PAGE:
The day has finally arrived and we now know exactly how much PSVR is going to cost and when we’re going to be able to buy one ourselves. PSVR is releasing to the masses in October and will retail at $399 (£349). The $399 price point came as a pleasant surprise for many that feared the headset would be priced higher considering rivals like Oculus Rift and HTC Vive have been priced considerably higher, which puts PSVR $200 cheaper than the Oculus and $400 cheaper than the Vive. The affordable price point could be one of the biggest factors going for the headset and definitely secure it’s place as the entry level VR device and now analysts are predicting that this will be crucial to PSVR’s success.
However, as with most peripheral devices, companies can only expect to maximise sales potential by offering compelling software to go alongside the peripheral and entice people to buy it. The Wii had Wii Sports, Kinect had titles like Kinect Sports and Sony are looking to their first party studios to provide games like the Until Dawn spinoff ‘Rush of Dawn’ or the Gran Turismo spinoff ‘Gran Turismo: Sport. However, as we know with the Wii peripheral and the Kinect, these devices have their time in the sun but ultimately they die off. Microsoft in particular came under pressure for putting studios like Rare on the Kinect game-developing ensemble and many were left disappointed with the ‘shovelware’ Rare made compared to their gems of the past.
We’ve seen this before with Nintendo’s VR-like solution in the 1990’s which had the problem of it being so hotly anticipated at a time when everyone was fascinated with VR and had huge expectations for it. Sadly, the technology wasn’t enough to generate immersive 3D worlds and thus failed to live up to expectations. Technology has come a far way since then but it’s highly doubtful we’ll see a game like Uncharted 4 running on PSVR anytime soon.
The problem that PSVR and other external peripherals before it face is the fact that these devices simply aren’t at a point in their techonological development whereby they are powerful and cost-effective enough to be released to the masses. PSVR is already starting to show signs of this with games not exactly looking as impressive as the rivals Oculus Rift with games like Modern Zombie Taxi definitely not looking as impressive as some games running on the Rift. Sony are seemingly aware of this with Sony Computer Entertainment vice president Masayasu Ito telling Polygon that“If you just talk about the high-end quality, yes, I would admit that Oculus may have better VR.”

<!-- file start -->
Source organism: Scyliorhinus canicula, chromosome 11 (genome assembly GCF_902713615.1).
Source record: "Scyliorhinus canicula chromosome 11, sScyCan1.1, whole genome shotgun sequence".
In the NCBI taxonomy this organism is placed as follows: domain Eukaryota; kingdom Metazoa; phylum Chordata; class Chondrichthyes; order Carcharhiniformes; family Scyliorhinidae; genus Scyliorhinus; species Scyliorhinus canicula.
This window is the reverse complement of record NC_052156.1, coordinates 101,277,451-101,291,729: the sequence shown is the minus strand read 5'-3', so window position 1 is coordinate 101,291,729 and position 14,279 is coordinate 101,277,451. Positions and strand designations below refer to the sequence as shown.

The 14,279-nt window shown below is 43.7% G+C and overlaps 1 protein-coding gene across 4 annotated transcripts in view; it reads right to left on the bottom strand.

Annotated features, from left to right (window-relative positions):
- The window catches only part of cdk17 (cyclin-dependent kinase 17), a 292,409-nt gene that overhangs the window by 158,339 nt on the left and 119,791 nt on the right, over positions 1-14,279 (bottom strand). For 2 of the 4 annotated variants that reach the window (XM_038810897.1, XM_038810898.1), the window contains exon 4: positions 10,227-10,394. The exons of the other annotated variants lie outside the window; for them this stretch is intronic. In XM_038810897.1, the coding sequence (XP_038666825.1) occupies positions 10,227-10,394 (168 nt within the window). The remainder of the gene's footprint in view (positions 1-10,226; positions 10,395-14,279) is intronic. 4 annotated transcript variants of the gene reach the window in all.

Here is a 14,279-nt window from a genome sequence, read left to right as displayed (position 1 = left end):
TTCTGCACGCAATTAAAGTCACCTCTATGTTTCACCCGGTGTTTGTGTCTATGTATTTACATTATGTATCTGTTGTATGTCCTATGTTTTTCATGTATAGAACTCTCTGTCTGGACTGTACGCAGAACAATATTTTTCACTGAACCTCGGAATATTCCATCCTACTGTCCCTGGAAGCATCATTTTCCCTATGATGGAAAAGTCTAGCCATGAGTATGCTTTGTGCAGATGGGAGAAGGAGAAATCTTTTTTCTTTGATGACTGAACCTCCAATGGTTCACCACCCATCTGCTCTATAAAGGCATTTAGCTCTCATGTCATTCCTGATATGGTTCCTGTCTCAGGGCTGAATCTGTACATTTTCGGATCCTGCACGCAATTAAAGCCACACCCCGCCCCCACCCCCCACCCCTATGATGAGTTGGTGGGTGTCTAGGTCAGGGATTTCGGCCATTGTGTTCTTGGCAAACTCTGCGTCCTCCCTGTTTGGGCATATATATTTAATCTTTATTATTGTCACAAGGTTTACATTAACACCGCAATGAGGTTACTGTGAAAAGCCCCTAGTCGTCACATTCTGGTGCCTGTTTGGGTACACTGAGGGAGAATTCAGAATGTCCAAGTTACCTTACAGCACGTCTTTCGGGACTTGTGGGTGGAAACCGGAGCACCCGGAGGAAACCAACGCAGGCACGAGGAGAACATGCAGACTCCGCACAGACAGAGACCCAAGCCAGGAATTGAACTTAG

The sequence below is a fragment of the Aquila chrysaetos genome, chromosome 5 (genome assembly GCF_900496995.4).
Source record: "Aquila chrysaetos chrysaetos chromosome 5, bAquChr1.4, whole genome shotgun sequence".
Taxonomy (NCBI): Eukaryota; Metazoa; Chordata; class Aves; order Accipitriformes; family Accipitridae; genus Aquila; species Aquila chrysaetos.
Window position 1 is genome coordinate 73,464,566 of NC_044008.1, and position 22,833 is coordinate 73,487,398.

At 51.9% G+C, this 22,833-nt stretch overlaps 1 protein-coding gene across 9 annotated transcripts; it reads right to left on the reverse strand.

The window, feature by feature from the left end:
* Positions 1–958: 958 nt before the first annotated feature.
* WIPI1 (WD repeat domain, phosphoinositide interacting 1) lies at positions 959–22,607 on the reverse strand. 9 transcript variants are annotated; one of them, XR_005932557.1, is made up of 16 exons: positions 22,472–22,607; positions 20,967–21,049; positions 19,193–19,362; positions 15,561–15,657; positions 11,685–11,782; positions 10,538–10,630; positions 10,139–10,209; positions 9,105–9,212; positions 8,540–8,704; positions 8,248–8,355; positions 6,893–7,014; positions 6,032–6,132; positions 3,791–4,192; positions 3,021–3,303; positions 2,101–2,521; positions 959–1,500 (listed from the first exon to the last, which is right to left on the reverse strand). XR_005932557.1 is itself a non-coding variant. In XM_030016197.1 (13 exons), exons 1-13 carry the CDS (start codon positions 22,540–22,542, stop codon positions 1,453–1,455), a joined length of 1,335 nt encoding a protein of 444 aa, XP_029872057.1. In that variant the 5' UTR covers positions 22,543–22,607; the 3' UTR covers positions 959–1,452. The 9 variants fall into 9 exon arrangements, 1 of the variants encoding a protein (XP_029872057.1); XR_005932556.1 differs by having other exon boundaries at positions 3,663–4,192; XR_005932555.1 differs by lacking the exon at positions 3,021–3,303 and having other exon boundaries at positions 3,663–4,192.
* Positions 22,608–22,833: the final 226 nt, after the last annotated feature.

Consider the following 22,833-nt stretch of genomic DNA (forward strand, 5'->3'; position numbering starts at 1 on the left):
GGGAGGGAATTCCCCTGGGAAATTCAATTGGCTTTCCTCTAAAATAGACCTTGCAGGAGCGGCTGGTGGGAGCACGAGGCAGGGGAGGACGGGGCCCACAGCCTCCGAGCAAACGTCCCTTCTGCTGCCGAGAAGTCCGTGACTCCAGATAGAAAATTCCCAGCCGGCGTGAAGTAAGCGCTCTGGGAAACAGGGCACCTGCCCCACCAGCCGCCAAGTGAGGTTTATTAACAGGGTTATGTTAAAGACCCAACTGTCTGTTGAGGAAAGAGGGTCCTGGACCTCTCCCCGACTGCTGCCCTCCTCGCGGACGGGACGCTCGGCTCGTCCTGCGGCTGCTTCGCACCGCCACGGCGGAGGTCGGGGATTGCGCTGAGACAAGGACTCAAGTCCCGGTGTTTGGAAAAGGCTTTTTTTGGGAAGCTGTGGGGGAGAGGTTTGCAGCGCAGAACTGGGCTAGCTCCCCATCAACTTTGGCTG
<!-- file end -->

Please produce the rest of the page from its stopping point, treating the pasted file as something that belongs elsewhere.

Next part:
PSVR is still a fair few months away from going public but already it seems like games are having to be downgraded in order to run on the device. In the case of Driveclub, it seems that the transition to PSVR resulted in a loss of detail. Fewer cars are allowed – down to eight from the original 12 – and there’s less trackside detail, simpler weather effects and no rear-view mirrors.
The thing that serves to worry me is how many resources Sony is pumping into its PSVR headset and whether they’ll repeat the same things Microsoft did with the Kinect and degrade their own established franchises for the sake of the peripheral device. This fear is accentuated by the fact that it seems Sony are putting their first party studios to work on developing VR games and the fruition of that work so far looks pretty weak with games like Modern Zombie Taxi Co. definitely not looking like must-own titles.
Third party support looks pretty good right now with Kaz Hirai telling the BBC that “I think the fact that we have more than 200 developers signed up to the PlayStation VR program who are working on probably more than 100 titles that will play on PlayStation VR, is a testament to the kind of support that we’re getting from the content creation community on PlayStation VR.” And with games or versions of games including: Tekken, Star Wars Battlefront, ARK: Survival Evolved, Project Cars, War Thunder and more on board, it seems that PSVR should have a fairly healthy amount of 3rd party support, at least early on.
However, the problem that peripherals face is that software sales soon die down. This is a problem that the Wii faced when it almost completely lost all third party support and a problem that the Kinect faced after they hype and excitement died down. The fear is that Sony may then look to their first party studios to make up the gap if third parties don’t jump on board in droves and then there’s the simple economic term of opportunity cost. This means that the resources and time used for Sony’s first party studios to make VR games would then be time and resources that can’t be spent on actual PS4 games which is the device that 36m+ gamers bought into.
It’s unsure yet whether PSVR will be a huge success or not but it begs the question whether that really matters? Even if PSVR doesn’t take off in the mainstream that shouldn’t downplay the enjoyment any fans of VR get out of it. The fact is that Sony is offering a cheaper-than-average entry into the re-emerging VR market and they should be applauded for taking such a risk. PSVR definitely looks promising but I hope that PSVR doesn’t hold back already established PlayStation franchises with gimmicky games.